Monday, February 18, 2013

Look beyond rice : livelihoods in Ifugao region

In my previous blog posts on agriculture in the jungle and rice , we discovered that Ifugao people produce rice in the famous Banaue rice terraces to insure food security, as well as a set of rainfed vegetable which are sold and therefore are cash generating. Next to this, smallholders in the area have many different activities to insure the resilience of their livelihoods. Next to their houses they have a home garden with vegetables that can be irrigated when needed, such as cabbage, carrot or paksoi and another very common vegetable from the pumpkin family which name I could not memorize as well as fruits such as papaya. Also all the farms had in average about 20 chickens that run around freely. Both vegetables and the eggs are home consumed and sold. I have also seem many farmer keeping wild pigs for the pork meat. Fish and shells for the rice fields are mainly for home consumption.
Next to the houses one can also find nut trees, which red nuts are chewed with tobacco and shell powder. This combination has narcotic effects and is taken by almost all young people. The nuts are therefore for many people a significant source of income. 
the nut trees
The jungle also offers a whole range of benefits. The privately own forest seemed to my non-expert eyes pretty sustainably managed. Trees are cut mainly for building houses or for carving furniture and souvenirs for tourists.
The papaya trees around the houses
Off-farm options exist, mainly thank to tourism also offers a whole range of opportunities, young people become tour guides and some older wealthy people build guesthouses. Nonetheless, in the todays setting tourism only benefits a few and not really the community as a whole. An indirect effect is that the people who work in tourism will hire other smallholders to maintain their farms and harvest rice. A male daily laborer get about 500 pesos (12,5 dollars) a day for maintaining the terraces, female daily laborer get about 150 pesos a day for weeding. In comparison, a server/cleaner in a fast food chain in Manila makes about 300 pesos a day. So working on someone else’s rice field does not seem such a bad business, just very tiresome.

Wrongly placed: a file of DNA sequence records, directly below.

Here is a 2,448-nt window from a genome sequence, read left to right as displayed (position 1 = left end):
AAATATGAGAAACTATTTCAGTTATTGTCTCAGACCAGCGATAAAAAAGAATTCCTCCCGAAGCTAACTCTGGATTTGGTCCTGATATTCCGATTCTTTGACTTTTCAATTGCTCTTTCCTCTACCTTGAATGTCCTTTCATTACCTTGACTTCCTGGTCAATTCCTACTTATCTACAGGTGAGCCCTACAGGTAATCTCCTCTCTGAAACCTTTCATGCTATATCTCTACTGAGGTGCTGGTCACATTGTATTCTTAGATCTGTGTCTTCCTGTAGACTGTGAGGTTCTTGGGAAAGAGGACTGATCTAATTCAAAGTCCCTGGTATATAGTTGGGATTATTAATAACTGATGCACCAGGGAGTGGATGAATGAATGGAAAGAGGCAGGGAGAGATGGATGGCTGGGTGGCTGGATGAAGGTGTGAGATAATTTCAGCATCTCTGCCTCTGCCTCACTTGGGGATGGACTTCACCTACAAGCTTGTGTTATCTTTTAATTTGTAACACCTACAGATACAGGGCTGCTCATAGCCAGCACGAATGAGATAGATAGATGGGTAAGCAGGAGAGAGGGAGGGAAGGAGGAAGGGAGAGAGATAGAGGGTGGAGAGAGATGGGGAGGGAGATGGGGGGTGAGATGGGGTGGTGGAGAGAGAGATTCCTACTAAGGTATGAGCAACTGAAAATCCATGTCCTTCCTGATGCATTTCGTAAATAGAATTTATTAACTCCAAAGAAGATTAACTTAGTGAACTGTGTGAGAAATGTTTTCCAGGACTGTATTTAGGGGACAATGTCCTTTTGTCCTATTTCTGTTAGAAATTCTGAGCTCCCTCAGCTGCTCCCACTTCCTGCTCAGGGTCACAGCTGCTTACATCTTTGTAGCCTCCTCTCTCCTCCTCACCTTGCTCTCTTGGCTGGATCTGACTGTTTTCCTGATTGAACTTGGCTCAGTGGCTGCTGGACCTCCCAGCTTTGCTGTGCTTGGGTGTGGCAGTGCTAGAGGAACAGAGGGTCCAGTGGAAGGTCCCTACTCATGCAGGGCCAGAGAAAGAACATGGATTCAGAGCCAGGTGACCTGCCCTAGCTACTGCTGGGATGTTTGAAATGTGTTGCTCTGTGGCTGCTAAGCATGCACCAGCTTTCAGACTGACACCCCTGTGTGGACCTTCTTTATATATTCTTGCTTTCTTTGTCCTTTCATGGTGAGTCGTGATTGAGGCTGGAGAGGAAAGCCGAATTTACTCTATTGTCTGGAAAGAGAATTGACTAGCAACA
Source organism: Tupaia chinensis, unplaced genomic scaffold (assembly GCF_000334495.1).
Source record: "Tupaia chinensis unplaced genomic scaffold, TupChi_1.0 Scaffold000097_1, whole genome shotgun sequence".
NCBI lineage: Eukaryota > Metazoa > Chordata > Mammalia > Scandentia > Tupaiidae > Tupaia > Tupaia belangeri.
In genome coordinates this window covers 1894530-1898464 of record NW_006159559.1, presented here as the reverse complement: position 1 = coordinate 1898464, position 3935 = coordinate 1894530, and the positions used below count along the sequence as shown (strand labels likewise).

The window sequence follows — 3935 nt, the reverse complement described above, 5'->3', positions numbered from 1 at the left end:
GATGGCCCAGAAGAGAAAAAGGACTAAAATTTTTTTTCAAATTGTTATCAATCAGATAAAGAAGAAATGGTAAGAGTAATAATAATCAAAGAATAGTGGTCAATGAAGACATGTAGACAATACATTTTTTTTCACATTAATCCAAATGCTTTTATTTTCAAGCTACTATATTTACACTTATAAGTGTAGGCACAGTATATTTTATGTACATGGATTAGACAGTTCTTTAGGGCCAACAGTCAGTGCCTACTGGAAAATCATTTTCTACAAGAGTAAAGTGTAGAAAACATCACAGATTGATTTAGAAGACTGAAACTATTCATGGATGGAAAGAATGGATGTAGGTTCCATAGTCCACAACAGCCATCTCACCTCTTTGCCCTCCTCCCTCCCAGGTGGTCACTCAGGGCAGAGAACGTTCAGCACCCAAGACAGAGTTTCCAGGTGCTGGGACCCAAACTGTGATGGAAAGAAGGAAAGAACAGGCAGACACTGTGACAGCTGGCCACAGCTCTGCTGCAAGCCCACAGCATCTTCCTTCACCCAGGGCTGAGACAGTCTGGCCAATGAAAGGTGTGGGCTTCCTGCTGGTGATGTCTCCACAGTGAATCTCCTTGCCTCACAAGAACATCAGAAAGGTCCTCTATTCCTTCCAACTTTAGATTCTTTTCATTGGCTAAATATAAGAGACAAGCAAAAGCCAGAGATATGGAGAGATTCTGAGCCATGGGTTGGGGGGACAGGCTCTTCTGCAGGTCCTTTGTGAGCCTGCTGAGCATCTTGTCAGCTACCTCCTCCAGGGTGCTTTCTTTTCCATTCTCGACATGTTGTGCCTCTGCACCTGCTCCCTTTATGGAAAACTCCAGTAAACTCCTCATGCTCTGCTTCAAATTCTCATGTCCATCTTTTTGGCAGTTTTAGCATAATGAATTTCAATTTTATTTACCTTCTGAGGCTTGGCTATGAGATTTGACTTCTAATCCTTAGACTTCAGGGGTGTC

I tried to understand how the community was organized, whether they had informal or formal institutions that would bind them to each other, but I could not find any, not even the Church. Definitely, I yet do not understand how these communities are organized. It is a pretty different setting that the one I am used to from Ethiopia, where smallholder live below the one dollar poverty line. I was pretty amazed to find smallholders who don’t do so bad, even without having a road.

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